As explicated in this graphic, these sharrows guide northbound Crescent riders into the left-hand lane, which allows motor traffic to pass on the right. After the South Santa Monica intersection, however, riders are then guided back to the right-hand lane which requires a merge back into faster-flowing traffic. This remains an eye-catching road engineering #FAIL six months after we notified the city about it.

Crescent Drive is a well-traveled N/S street that finds northbound motorists rushing to make the stoplights at North and South Santa Monica boulevards. So putting riders literally in the middle of this scrum is at best a mistake and, more likely, is a result of professional incompetence or ignorance.

While the misplacement of a sharrow marking may seem trivial to a driver, this state-approved traffic control device is important to riders as it offers official guidance as to where to ride. It is intended to make roads safer for those who ride a bicycle, not put them in harm’s way.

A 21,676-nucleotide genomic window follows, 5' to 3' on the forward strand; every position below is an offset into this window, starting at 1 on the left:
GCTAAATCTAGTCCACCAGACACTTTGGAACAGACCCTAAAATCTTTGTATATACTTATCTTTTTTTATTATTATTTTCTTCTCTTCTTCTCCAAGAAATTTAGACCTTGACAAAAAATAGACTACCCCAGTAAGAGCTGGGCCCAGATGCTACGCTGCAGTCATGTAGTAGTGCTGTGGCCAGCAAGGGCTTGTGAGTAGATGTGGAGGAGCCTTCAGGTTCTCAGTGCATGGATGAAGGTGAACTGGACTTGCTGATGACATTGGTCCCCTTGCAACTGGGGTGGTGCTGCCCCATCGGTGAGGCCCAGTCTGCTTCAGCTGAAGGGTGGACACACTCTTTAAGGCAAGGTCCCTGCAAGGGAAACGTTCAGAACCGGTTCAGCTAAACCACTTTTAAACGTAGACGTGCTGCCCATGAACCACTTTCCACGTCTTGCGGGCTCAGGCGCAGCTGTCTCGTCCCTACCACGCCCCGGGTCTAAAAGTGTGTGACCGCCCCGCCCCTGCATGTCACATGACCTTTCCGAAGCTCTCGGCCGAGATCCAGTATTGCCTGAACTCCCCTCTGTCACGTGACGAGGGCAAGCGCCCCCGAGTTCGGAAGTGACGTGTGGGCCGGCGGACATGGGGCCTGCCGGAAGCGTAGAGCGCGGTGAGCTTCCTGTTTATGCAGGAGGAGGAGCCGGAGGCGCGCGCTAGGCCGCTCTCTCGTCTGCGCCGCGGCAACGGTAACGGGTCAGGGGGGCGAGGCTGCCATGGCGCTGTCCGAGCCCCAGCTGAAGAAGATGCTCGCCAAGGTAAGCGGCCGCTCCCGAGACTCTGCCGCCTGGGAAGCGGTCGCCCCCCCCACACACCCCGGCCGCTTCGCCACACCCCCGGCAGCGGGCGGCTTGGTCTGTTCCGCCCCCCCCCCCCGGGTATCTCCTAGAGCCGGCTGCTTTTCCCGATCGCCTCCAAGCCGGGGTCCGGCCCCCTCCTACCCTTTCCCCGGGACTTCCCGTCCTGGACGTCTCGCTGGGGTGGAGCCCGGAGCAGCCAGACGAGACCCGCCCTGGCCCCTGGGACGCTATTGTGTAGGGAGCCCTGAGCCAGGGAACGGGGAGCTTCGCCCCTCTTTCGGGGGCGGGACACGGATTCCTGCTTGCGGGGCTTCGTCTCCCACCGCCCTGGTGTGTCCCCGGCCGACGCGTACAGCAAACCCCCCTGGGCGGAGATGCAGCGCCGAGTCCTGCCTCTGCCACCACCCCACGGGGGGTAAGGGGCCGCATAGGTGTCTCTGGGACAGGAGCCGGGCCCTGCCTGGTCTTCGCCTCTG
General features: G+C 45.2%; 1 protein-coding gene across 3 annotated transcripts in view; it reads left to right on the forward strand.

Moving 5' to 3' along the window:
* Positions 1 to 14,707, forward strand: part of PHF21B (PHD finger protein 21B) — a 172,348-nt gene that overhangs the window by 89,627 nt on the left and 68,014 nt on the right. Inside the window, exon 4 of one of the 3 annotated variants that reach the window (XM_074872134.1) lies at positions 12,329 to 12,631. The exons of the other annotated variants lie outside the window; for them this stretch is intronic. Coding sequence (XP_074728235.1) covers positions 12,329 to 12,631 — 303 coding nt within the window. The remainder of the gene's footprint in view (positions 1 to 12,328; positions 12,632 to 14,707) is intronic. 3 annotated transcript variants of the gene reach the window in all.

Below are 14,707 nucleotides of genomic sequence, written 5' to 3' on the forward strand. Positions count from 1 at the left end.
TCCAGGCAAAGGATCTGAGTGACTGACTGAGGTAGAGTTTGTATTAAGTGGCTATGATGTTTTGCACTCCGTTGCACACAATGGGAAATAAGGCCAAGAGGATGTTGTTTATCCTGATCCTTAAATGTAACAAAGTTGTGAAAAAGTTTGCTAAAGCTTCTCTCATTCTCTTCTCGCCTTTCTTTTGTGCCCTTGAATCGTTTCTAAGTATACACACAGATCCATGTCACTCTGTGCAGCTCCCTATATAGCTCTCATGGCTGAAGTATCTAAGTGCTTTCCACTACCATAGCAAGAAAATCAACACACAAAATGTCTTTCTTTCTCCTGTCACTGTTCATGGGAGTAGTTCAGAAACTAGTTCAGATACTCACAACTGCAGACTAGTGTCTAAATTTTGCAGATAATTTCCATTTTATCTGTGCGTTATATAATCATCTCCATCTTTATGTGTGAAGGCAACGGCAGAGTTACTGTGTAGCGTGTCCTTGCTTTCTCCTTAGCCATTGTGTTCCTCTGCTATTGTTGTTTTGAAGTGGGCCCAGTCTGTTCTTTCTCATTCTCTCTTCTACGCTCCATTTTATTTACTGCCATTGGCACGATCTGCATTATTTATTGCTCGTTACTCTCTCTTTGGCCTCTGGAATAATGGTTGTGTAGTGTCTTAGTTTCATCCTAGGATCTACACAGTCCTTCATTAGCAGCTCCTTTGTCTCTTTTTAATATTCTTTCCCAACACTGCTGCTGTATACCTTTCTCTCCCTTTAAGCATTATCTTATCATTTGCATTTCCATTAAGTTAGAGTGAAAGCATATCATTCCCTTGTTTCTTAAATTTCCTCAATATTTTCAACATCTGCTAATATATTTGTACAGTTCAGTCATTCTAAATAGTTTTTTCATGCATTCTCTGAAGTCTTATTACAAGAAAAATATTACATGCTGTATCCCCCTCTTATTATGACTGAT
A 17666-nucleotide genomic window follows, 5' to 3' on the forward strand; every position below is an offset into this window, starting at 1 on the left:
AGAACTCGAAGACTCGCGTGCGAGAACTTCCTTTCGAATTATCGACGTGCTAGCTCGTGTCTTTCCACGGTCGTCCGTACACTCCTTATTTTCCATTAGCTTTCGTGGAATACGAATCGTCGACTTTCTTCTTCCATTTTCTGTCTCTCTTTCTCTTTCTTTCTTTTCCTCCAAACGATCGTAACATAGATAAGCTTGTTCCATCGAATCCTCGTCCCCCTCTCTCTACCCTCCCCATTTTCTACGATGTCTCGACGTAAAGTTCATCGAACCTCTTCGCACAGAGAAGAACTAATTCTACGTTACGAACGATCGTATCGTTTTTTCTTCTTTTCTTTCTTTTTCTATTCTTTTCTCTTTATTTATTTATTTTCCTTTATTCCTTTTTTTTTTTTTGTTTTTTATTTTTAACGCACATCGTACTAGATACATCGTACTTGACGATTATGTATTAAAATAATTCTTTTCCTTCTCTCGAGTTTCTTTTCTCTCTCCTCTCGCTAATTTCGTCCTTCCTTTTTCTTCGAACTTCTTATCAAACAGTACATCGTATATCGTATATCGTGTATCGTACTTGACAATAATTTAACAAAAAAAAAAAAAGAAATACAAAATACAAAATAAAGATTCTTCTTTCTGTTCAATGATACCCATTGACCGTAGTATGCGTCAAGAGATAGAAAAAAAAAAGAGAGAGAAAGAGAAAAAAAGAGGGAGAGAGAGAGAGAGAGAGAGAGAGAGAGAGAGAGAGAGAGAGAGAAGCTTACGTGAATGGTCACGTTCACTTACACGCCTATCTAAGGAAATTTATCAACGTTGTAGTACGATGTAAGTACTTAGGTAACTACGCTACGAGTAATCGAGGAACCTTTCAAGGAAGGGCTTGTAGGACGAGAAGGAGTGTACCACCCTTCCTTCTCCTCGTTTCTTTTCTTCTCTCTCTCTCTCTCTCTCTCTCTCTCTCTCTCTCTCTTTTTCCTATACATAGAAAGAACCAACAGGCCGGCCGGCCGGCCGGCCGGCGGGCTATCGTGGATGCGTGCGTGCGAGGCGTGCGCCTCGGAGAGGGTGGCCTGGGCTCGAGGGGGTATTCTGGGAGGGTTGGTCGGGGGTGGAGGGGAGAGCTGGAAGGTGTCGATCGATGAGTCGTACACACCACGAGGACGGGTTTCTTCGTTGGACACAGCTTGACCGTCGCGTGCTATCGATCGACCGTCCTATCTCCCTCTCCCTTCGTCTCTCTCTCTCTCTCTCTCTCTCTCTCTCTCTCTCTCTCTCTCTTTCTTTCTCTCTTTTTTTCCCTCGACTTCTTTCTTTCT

What is a Sharrow?

According to the state’s Manual of Uniform Traffic Control Devices (MUTCD), sharrows can be used to:

Assist bicyclists with lateral positioning in lanes that are too narrow for a motor vehicle and a bicycle to travel side by side within the same traffic lane; alert road users of the lateral location bicyclists are likely to occupy within the traveled way; and encourage safe passing of bicyclists by motorists…. (MUTCD Section 9C.07 Shared Lane Marking)

sharrow markingAccording to the manual, the marking “shall only be used on a roadway which has on-street parallel parking.” But Crescent northbound here has no parallel parking, of course. And even if it did, the MUTCD offers this bit of specific guidance: Where used to direct riders to a lane adjacent to a traffic lane, it should be only to the left of a right-turn-only lane. (Section 4D.104 Bicycle Signals).